Covid-19 has been likened to a stealth enemy attacking the fabric and well-being of our society. This epidemic has given rise to the largest federal stimulus package in history. As terms suggestive of wartime are being used to describe this clinical siege, clinicians working in the country’s hospitals and medical facilities represent the front line of defense.
Tragically, many of them are being sent to work ill-equipped and poorly protected. Reports of physicians, nurses, and other health care workers scrounging for protective equipment or using garbage bags as protective gowns, common office supplies as masks, or re-using masks — fearful of confusing the tainted side with the protective side — should concern everyone reliant on their valor.
In spite of shortages of supplies and the emotional toll of caring for a growing swell of individuals taken suddenly and critically ill, U.S. health care workers press on. They are creatively improvising in real time, trying to protect themselves and their families from their workplace risks. They are stripping their possibly contaminated clothes on doorsteps before entering their homes or apartments, they are sending their children to family members who are not in the medical profession, or separating themselves from their families in makeshift garages or basement “bunkers.”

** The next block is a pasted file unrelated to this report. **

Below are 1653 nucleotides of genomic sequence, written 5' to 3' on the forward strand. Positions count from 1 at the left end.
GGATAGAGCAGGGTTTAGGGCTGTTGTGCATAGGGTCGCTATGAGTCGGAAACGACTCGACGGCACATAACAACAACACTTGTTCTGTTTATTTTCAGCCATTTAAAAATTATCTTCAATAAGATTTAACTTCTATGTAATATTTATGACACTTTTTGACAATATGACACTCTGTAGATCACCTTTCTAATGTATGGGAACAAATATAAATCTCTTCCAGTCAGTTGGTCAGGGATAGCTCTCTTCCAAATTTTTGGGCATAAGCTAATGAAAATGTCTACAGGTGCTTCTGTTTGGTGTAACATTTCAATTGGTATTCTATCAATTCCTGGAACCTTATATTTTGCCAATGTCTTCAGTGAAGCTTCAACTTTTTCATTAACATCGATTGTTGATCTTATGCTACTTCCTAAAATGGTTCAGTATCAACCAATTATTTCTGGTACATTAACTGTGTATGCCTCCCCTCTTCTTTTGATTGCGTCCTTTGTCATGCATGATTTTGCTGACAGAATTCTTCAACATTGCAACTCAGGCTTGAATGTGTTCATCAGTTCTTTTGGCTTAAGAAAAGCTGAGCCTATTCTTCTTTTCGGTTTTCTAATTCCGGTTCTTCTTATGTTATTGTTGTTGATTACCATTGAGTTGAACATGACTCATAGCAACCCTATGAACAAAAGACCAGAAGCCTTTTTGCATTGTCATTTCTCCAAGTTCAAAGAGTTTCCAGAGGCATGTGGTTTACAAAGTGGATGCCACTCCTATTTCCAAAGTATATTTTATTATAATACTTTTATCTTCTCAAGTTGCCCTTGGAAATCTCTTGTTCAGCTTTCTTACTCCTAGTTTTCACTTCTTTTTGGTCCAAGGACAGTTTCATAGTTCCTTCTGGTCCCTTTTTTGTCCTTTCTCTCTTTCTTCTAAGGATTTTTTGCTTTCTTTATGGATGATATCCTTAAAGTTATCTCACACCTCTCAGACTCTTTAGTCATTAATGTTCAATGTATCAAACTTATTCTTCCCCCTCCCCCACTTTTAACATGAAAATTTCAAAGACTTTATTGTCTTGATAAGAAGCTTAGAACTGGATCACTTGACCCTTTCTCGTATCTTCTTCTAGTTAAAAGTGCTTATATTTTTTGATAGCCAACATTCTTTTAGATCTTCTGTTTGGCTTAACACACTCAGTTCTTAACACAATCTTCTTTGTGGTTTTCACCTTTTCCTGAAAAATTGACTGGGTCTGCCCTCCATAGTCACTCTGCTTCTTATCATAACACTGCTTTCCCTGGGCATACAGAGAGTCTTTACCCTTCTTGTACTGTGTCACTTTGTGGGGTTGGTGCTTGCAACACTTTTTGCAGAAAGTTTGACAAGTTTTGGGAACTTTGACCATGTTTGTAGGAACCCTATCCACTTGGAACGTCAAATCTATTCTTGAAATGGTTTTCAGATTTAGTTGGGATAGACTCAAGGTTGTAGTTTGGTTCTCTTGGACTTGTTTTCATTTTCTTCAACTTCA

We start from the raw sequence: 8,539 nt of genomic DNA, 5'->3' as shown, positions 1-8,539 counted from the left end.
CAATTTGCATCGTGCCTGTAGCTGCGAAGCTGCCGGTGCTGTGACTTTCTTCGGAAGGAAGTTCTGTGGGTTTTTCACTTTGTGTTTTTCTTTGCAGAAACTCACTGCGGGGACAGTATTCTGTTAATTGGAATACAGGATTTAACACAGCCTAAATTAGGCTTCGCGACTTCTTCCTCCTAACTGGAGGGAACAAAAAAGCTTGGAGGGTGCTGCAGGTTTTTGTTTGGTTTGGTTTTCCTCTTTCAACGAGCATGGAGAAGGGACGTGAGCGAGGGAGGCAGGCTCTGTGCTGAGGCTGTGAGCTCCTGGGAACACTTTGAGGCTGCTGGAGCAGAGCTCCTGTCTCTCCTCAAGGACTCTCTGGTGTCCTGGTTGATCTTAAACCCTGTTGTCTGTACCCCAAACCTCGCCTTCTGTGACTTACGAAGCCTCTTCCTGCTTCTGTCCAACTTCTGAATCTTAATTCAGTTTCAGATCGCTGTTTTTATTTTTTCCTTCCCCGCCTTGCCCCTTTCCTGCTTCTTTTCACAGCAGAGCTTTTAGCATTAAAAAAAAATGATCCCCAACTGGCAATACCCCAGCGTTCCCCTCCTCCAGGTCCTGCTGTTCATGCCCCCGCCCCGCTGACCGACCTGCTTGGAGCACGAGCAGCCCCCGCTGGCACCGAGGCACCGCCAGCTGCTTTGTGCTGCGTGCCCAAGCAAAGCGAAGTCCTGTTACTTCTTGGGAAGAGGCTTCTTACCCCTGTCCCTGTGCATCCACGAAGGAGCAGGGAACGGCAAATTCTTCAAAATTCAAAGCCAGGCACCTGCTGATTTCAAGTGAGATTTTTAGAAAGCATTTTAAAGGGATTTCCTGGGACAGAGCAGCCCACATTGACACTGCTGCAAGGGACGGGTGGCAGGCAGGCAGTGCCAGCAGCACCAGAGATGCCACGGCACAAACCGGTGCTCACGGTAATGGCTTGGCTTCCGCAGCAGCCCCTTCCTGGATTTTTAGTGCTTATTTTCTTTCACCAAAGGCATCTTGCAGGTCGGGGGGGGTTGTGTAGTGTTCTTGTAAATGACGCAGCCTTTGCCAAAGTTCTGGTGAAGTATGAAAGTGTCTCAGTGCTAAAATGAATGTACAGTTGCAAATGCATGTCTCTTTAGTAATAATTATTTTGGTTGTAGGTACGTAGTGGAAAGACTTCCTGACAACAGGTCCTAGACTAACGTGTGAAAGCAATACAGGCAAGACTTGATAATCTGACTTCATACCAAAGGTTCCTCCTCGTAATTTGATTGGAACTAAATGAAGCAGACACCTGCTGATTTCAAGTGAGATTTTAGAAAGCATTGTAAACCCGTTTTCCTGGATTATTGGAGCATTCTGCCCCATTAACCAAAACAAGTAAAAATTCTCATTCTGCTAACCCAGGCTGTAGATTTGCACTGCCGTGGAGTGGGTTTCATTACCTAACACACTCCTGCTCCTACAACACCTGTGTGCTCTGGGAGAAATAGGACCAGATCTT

Health care workers on the frontlines rightfully deserve the nation’s collective embrace and thanks.
Companies and philanthropic organizations are trying to supplement governmental efforts to fast-track the manufacture of needed equipment including gloves, masks, and gowns. These efforts, which deserve their own thanks, comprise one way to salute and support health care workers fighting Covid-19.
I believe there is another way the nation could tangibly recognize the selfless contributions of those on the medical frontlines. Many of those now exposing themselves to illness or worse are laboring under thousands upon thousands of dollars of student loan debt — the average is around $180,000 — accrued during their medical training. The nation should consider forgiving part or all of this debt for individuals working to keep us alive and well.
Soldiers in other wars were never asked to pay thousands of dollars before being sent to battle. We should honor the health care workers who are putting themselves at risk of infection as they care for patients with and without Covid-19 with the nation’s gratitude and easing their financial burdens by forgiving their student loan debt.
Robin Gelburd is the president of FAIR Health Inc., a national nonprofit aimed at improving the U.S. health care system. The perspectives expressed here are hers alone and do not necessarily represent those of FAIR Health.
Hazardous duty pay that would go to ALL health care workers — including those who took out mortgages (or whose parents did) instead of school loans, worked a second job for 10 years to pay off their loans, are older and have paid off their loans, or who attended lower cost state schools to minimize debt — would be the fairest way to show gratitude.
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